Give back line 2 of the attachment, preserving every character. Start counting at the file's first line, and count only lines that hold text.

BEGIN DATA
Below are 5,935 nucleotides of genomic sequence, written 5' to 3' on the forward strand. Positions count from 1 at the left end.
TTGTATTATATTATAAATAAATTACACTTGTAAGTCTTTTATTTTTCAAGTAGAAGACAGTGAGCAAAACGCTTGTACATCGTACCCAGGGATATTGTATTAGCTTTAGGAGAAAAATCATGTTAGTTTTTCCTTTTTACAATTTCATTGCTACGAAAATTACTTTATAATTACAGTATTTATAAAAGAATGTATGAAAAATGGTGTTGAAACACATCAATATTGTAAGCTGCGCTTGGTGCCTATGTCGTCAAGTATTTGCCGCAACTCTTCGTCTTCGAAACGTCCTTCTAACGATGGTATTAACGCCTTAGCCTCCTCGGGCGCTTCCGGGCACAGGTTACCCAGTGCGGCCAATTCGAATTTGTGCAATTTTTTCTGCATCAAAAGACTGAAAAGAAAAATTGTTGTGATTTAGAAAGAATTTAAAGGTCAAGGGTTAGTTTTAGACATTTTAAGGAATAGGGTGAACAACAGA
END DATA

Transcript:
TTGTATTATATTATAAATAAATTACACTTGTAAGTCTTTTATTTTTCAAGTAGAAGACAGTGAGCAAAACGCTTGTACATCGTACCCAGGGATATTGTATTAGCTTTAGGAGAAAAATCATGTTAGTTTTTCCTTTTTACAATTTCATTGCTACGAAAATTACTTTATAATTACAGTATTTATAAAAGAATGTATGAAAAATGGTGTTGAAACACATCAATATTGTAAGCTGCGCTTGGTGCCTATGTCGTCAAGTATTTGCCGCAACTCTTCGTCTTCGAAACGTCCTTCTAACGATGGTATTAACGCCTTAGCCTCCTCGGGCGCTTCCGGGCACAGGTTACCCAGTGCGGCCAATTCGAATTTGTGCAATTTTTTCTGCATCAAAAGACTGAAAAGAAAAATTGTTGTGATTTAGAAAGAATTTAAAGGTCAAGGGTTAGTTTTAGACATTTTAAGGAATAGGGTGAACAACAGA